In the spotlight:
Name: Dawn R. DeTienne
Location: Fort Collins, CO, USA
Occupation: Professor of Entrepreneurship, Colorado State University
You are an influential individual within the entrepreneurship/enterprise education space. What does ‘entrepreneurship education’ mean to you, and why do you think it’s important?
Entrepreneurs have been around since people have, but entrepreneurship education got its start in the 1940s. Everyone can share stories of entrepreneurs who did not have access to education and through Herculean efforts created amazing companies. However, I believe that engaging in education (or practice) allows individuals to learn skills much in the same way they learn accounting, painting, or engineering. Education allows entrepreneurs to learn, practice, make mistakes, network, and develop tools all in a relatively low-cost environment.
How did you first become involved with entrepreneurship education?
I was an entrepreneur for 16 years before returning to the university and getting a PhD. I taught my first entrepreneurship course in 2002 and have been teaching and owning my ventures ever since.
Can entrepreneurship be included at all stages of education, and within every subject? If yes, how? If no, why not?
Yes of course. While some areas of study appear to be more conducive to entrepreneurship, all students can benefit from understanding the entrepreneurial mindset and the tools associated with it. The workplace (or the way in which we work today) is changing. Not only do students need to be able to act entrepreneurially in large established organisations, many students will work for small and start-up businesses. In addition, there is a movement toward independent work, which allows the work environment to be more flexible, but requires an understanding of entrepreneurship in order to be successful.
For students who don’t want to be entrepreneurs, what other benefits does enterprise education provide?
Large organisations are looking for employees who are able to act entrepreneurially and think creatively to solve big problems.
Your work has explored the role of gender in enterprise and entrepreneurship. How much progress has been made – and what still needs to be done to support female entrepreneurs?
There is so much! In a recent article Rachida Justo, Philipp Sieger, and I examined the “female underperformance hypotheses”—which proposes that females underperform in entrepreneurial activity. Research has shown that women fail more often than men, but we argue that this has to do with how we measure failure. Previous research has considered any exit from entrepreneurship a failure, but certainly people exit for very positive reasons including acquisition, family, other desires, etc. Our work demonstrates that women are not more likely to fail. They are simply more likely to exit, thus likely significantly overstating female failure rates. So many other great streams of research examine gender topics and this research is critical not only for entrepreneurs, but also for investors and policy makers.
You’ve had a great deal of success throughout your distinguished career, and have won many awards (such as the Colorado State University College of Business Researcher of the Year in 2009, and – in 2011 – the Colorado State University Excellence in Teaching Award). Can you share a few of your most significant moments or personal achievements with us?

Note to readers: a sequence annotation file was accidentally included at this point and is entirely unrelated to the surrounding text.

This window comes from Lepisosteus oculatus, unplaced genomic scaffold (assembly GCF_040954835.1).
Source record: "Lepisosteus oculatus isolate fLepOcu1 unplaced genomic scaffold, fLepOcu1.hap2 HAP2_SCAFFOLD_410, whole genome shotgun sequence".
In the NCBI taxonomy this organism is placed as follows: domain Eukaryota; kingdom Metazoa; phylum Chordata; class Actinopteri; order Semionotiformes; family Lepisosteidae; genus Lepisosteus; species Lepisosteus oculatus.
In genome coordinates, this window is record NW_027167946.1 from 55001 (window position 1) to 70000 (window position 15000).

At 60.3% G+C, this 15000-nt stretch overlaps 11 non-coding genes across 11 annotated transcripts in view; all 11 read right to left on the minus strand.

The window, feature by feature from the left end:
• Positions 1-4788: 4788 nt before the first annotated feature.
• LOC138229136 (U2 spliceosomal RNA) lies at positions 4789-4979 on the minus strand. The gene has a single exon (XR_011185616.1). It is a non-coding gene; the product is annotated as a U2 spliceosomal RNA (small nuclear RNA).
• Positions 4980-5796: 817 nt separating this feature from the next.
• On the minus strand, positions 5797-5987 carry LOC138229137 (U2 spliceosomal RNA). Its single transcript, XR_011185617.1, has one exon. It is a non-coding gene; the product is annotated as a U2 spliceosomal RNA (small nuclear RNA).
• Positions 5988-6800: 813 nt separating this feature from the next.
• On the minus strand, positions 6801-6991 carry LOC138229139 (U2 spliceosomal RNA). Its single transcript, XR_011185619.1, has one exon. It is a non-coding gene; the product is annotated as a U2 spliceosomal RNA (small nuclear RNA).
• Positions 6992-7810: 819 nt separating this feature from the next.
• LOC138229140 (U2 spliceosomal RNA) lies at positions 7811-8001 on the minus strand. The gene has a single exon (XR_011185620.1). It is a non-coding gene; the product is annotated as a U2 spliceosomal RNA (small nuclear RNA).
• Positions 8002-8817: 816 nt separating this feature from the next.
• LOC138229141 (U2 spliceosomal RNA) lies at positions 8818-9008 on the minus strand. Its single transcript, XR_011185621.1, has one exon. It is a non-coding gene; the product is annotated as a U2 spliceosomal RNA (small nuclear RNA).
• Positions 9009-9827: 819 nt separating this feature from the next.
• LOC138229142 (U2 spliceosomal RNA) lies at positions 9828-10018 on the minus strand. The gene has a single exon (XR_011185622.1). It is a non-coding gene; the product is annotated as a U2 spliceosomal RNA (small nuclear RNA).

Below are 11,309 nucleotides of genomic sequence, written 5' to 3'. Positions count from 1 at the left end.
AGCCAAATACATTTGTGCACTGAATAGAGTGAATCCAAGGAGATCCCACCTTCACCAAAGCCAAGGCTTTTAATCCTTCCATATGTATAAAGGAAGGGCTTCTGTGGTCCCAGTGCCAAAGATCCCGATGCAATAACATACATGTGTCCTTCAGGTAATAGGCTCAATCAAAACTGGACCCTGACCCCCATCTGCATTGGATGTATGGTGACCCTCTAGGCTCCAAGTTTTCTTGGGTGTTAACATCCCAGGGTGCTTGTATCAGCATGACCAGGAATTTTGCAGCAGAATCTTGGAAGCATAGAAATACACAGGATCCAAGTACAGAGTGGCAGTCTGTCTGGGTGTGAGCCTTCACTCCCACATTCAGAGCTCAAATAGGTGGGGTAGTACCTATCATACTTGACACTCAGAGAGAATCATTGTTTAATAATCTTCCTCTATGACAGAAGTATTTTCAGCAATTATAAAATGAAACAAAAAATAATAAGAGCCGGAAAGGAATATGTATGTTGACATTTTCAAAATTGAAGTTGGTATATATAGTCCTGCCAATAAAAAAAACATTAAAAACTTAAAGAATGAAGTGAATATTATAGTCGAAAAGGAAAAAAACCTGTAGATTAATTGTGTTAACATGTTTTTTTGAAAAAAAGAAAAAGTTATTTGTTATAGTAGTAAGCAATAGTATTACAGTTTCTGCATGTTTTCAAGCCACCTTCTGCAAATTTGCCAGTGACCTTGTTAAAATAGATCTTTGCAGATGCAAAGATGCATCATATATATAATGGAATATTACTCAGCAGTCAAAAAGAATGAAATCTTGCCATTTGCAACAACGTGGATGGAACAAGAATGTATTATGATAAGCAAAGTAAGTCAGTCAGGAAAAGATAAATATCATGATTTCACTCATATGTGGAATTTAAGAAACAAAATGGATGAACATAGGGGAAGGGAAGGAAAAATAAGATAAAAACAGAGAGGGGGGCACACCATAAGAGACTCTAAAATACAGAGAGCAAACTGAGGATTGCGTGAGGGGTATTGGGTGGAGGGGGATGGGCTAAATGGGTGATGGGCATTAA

My teaching honours have included: in 2008, Accenture Outstanding Achievement in Teaching Award, Colorado State University; in 2010, Most Influential Faculty Member, Ram Scholar-Athlete Brunch; in 2011, College of Business Excellence in Teaching Award, Colorado State University; and from 2011-2014, I served as the Associate Editor for The Academy of Management Learning & Education Journal, which is the leading journal on Entrepreneurship Education.
One of the awards I received in 2016 – from the Academy of Management Entrepreneurship Division – was the Entrepreneurship Practice Award. The award honours a publication that has been especially effective at advancing the practice of entrepreneurship (2012. Impact of founder experience on exit intentions. Small Business Economics, 38(4): 351-374). This was pretty exciting because it means that my work matters to the practice of entrepreneurship. However, the most significant moments are when my students or students I mentor send me a message after they’ve left and tell me how well they are doing or how well their venture is going. Pretty cool!
You co-founded several ventures that you successfully guided through an acquisition exit. How have your experiences of working in the business sector influenced your teaching?
Certainly. While I remind students that my experiences are only an N of 1 (or 2 or 3), I am able to empathise with them as they dive into this unpredictable world of entrepreneurship. Unlike many subjects, there is no one single answer in entrepreneurship, so the goal is to train our minds to look for opportunities, use existing tools and resources to help us make decisions, and practice, practice, practice.
What does a typical day look like in the world of Dawn DeTienne?
In an average week I might teach for five hours a week, prepare for class, meet with students and grade students’ work for 10-12 hours a week, work on my research for 10 hours, answer emails/requests/attend meetings for 15 hours per week, and provide service to my college and international organisations for five hours per week.
And finally, Dawn, tell us: if you were an animal, what would you be and why?
Hmm… a cow, I guess. I think I would like to take a breath and just “be” for a while rather than always “doing”. Plus, I love to eat.